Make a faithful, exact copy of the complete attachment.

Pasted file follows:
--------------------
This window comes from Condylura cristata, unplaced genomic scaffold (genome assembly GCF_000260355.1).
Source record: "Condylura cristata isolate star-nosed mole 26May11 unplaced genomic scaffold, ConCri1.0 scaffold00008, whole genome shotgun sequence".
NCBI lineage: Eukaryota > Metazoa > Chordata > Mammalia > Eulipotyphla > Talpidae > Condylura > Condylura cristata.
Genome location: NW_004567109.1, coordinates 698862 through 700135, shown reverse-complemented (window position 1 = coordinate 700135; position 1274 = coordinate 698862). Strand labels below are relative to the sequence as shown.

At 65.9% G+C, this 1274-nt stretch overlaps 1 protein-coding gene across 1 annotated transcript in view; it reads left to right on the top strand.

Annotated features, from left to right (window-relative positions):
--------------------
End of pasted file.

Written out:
This window comes from Condylura cristata, unplaced genomic scaffold (genome assembly GCF_000260355.1).
Source record: "Condylura cristata isolate star-nosed mole 26May11 unplaced genomic scaffold, ConCri1.0 scaffold00008, whole genome shotgun sequence".
NCBI lineage: Eukaryota > Metazoa > Chordata > Mammalia > Eulipotyphla > Talpidae > Condylura > Condylura cristata.
Genome location: NW_004567109.1, coordinates 698862 through 700135, shown reverse-complemented (window position 1 = coordinate 700135; position 1274 = coordinate 698862). Strand labels below are relative to the sequence as shown.

At 65.9% G+C, this 1274-nt stretch overlaps 1 protein-coding gene across 1 annotated transcript in view; it reads left to right on the top strand.

Annotated features, from left to right (window-relative positions):